[Date Prev][Date Next][Thread Prev][Thread Next][Date Index][Thread Index]

Re: [Xen-devel] [PATCHv5 1/3] rwlock: Add per-cpu reader-writer lock infrastructure

On 22/12/15 11:56, George Dunlap wrote:
> On 18/12/15 16:08, Malcolm Crossley wrote:
>> <snip>
>> +
>> +#ifndef NDEBUG
>> +#define PERCPU_RW_LOCK_UNLOCKED(owner) { RW_LOCK_UNLOCKED, 0, owner }
>> +static inline void _percpu_rwlock_owner_check(percpu_rwlock_t **per_cpudata,
>> +                                         percpu_rwlock_t *percpu_rwlock)
>> +{
>> +    ASSERT(per_cpudata == percpu_rwlock->percpu_owner);
>> +}
>> +#else
>> +#define _percpu_rwlock_owner_check(data, lock) ((void)0)
>> +#endif
>> +
>> +#define DEFINE_PERCPU_RWLOCK_RESOURCE(l, owner) \
>> +    percpu_rwlock_t l = PERCPU_RW_LOCK_UNLOCKED(&get_per_cpu_var(owner))
>> +#define percpu_rwlock_resource_init(l, owner) \
>> +    (*(l) = 
>> (percpu_rwlock_t)PERCPU_RW_LOCK_UNLOCKED(&get_per_cpu_var(owner)))
>> +
>> +static inline void _percpu_read_lock(percpu_rwlock_t **per_cpudata,
>> +                                         percpu_rwlock_t *percpu_rwlock)
> Is there a particular reason you chose to only use the "owner" value in
> the struct to verify that the "per_cpudata" argument passed matched the
> one you expected, rather than just getting rid of the "per_cpudata"
> argument altogether and always using the pointer in the struct?

Initially I was aiming to add percpu aspects to the rwlock without increasing
the size of the rwlock structure itself, this was to keep data cache usage and
memory allocations the same.
It became clear that having a global writer_activating barrier would cause the
read_lock to enter the slow path far too often. So I put the writer_activating
variable in the percpu_rwlock_t, as writer_activating is just a bool then the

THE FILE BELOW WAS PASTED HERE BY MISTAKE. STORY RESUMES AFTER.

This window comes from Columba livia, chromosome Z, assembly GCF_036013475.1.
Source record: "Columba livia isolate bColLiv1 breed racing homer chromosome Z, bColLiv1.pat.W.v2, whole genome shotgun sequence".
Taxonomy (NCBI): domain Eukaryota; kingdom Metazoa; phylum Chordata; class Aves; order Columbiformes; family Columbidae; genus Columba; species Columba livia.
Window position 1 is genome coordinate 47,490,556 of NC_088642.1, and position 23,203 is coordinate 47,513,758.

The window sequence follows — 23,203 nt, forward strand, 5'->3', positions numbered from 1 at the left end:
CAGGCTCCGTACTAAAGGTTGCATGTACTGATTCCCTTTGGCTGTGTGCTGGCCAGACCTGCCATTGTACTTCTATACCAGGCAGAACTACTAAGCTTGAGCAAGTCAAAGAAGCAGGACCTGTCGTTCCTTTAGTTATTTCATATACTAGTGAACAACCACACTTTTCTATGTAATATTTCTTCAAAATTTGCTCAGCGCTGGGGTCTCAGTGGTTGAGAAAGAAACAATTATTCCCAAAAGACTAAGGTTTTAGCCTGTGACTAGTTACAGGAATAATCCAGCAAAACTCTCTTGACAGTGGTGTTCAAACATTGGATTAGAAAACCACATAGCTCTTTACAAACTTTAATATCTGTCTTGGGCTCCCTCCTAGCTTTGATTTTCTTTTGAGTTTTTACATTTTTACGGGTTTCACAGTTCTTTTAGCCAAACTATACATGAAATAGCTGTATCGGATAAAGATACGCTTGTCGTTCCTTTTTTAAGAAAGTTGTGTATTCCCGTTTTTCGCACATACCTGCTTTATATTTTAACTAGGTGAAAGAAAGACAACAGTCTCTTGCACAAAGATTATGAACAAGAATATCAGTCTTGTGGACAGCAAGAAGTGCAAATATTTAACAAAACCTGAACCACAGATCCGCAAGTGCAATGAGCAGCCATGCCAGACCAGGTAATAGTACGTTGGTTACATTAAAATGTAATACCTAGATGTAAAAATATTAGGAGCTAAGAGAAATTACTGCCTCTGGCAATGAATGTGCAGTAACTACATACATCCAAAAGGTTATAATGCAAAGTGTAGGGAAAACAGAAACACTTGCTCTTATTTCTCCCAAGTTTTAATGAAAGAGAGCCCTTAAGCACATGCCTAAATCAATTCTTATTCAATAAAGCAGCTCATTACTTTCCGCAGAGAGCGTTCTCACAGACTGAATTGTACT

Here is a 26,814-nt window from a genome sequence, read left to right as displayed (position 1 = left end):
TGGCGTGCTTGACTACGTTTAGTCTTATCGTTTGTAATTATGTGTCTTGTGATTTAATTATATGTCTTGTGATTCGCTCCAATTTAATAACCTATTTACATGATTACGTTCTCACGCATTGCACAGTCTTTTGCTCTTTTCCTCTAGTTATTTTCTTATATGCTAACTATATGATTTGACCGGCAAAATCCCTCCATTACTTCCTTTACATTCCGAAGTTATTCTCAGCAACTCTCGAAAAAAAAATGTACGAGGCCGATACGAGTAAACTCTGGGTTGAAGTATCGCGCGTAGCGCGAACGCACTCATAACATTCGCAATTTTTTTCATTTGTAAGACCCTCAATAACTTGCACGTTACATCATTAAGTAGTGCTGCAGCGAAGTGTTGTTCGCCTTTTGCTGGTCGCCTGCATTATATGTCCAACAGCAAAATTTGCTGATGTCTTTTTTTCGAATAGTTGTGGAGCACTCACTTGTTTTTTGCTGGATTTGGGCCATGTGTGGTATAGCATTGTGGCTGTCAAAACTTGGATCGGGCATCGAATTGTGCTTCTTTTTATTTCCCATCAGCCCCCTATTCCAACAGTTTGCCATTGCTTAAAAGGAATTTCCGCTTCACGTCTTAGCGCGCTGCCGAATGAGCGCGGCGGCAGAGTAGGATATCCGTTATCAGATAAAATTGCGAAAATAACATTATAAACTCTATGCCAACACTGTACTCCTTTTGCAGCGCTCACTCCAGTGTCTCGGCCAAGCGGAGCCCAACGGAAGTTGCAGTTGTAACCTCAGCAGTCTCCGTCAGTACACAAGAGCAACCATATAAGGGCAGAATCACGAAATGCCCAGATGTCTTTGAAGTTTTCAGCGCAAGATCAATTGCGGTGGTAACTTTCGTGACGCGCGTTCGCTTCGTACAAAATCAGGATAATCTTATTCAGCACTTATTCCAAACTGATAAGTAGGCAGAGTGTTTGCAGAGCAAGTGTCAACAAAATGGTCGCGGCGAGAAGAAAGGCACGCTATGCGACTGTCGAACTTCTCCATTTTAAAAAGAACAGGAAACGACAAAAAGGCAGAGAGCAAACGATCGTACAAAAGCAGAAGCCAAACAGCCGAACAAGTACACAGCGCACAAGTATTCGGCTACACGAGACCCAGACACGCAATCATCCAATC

additional data overhead should be small. Always having a 8 byte pointer may
add a lot of overhead to data structures contain multiple rwlocks and thus
cause additional allocation overhead.
> (i.e., _percpu_read_lock(percpu_rwlock_t *percpu_rwlock) { ...
> per_cpudata = percpu_rwlock->percpu_owner; ... })
> I'm not an expert in this sort of micro-optimization, but it seems like
> you're trading off storing a pointer in your rwlock struct for storing a
> pointer at every call site.  Since you have to read writer_activating
> for every lock or unlock anyway,

writer_activating is not read on the read_unlock path. As these are rwlocks
then I'm assuming the read lock/unlock paths are more critical for performance.
So I'd prefer to not do a read of the percpu_rwlock structure if it's not
required (i.e. on the read unlock path)
Furthermore, the single byte for the writer_activating variable is likely
to have been read into cache by accesses to other parts of the data structure
near the percpu_rwlock_t. If we add additional 8 bytes to the percpu_rwlock_t
then this may not happen and it may also adjust the cache line alignment aswell.

> it doesn't seem like you'd actually be
> saving that many memory fetches; but having only one copy in the cache,
> rather than one copy per call site, would on the whole reduce both the
> cache footprint and the total memory used (if only by a few bytes).

If you put the owner pointer in the percpu_rwlock_t then wouldn't you have
a copy per instance of percpu_rwlock_t? Surely this would use more cache than
the handful of call site references to a global variable.

> It also makes the code cleaner to have only one argument, rather than
> two which must match; but since in all the places you use it you end up
> using a wrapper to give you a single argument anyway, I don't think that
> matters in this case.  (i.e., if there's a good reason for having it at
> the call site instead if in the struct, I'm fine with this approach).

If you agree with my reasoning for the cache overhead and performance of the
read unlock path being better with passing the percpu_data as an argument then
I propose we keep the patches as is.

> Everything else looks good, thanks.
>  -George

Thanks for the review and sorry about the delayed reply.


Xen-devel mailing list



Lists.xenproject.org is hosted with RackSpace, monitoring our
servers 24x7x365 and backed by RackSpace's Fanatical Support®.